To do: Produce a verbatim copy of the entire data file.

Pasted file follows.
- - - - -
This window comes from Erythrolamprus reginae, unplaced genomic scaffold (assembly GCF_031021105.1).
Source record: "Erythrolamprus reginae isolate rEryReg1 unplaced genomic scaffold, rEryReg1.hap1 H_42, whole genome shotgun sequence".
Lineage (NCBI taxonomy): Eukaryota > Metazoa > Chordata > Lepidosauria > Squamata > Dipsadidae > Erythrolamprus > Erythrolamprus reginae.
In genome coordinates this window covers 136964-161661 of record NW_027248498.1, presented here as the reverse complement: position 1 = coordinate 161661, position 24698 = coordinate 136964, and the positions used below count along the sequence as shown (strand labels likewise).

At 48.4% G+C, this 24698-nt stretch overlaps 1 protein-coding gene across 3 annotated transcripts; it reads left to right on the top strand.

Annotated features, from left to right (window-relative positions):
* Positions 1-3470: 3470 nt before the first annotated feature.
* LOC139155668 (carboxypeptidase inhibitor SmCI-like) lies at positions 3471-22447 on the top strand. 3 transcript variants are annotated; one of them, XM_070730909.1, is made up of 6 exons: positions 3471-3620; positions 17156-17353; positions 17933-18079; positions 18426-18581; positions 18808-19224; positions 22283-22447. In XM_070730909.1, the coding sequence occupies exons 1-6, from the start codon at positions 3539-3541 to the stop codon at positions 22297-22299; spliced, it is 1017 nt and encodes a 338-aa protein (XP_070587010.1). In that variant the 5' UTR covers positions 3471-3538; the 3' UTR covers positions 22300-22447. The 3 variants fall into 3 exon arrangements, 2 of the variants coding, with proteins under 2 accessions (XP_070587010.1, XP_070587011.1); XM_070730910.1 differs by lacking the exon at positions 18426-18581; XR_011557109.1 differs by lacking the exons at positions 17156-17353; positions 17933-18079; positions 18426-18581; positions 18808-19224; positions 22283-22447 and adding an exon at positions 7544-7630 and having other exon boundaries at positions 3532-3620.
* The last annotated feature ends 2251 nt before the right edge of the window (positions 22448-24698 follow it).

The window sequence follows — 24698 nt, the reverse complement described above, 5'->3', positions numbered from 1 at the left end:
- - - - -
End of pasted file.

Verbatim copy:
This window comes from Erythrolamprus reginae, unplaced genomic scaffold (assembly GCF_031021105.1).
Source record: "Erythrolamprus reginae isolate rEryReg1 unplaced genomic scaffold, rEryReg1.hap1 H_42, whole genome shotgun sequence".
Lineage (NCBI taxonomy): Eukaryota > Metazoa > Chordata > Lepidosauria > Squamata > Dipsadidae > Erythrolamprus > Erythrolamprus reginae.
In genome coordinates this window covers 136964-161661 of record NW_027248498.1, presented here as the reverse complement: position 1 = coordinate 161661, position 24698 = coordinate 136964, and the positions used below count along the sequence as shown (strand labels likewise).

At 48.4% G+C, this 24698-nt stretch overlaps 1 protein-coding gene across 3 annotated transcripts; it reads left to right on the top strand.

Annotated features, from left to right (window-relative positions):
* Positions 1-3470: 3470 nt before the first annotated feature.
* LOC139155668 (carboxypeptidase inhibitor SmCI-like) lies at positions 3471-22447 on the top strand. 3 transcript variants are annotated; one of them, XM_070730909.1, is made up of 6 exons: positions 3471-3620; positions 17156-17353; positions 17933-18079; positions 18426-18581; positions 18808-19224; positions 22283-22447. In XM_070730909.1, the coding sequence occupies exons 1-6, from the start codon at positions 3539-3541 to the stop codon at positions 22297-22299; spliced, it is 1017 nt and encodes a 338-aa protein (XP_070587010.1). In that variant the 5' UTR covers positions 3471-3538; the 3' UTR covers positions 22300-22447. The 3 variants fall into 3 exon arrangements, 2 of the variants coding, with proteins under 2 accessions (XP_070587010.1, XP_070587011.1); XM_070730910.1 differs by lacking the exon at positions 18426-18581; XR_011557109.1 differs by lacking the exons at positions 17156-17353; positions 17933-18079; positions 18426-18581; positions 18808-19224; positions 22283-22447 and adding an exon at positions 7544-7630 and having other exon boundaries at positions 3532-3620.
* The last annotated feature ends 2251 nt before the right edge of the window (positions 22448-24698 follow it).

The window sequence follows — 24698 nt, the reverse complement described above, 5'->3', positions numbered from 1 at the left end: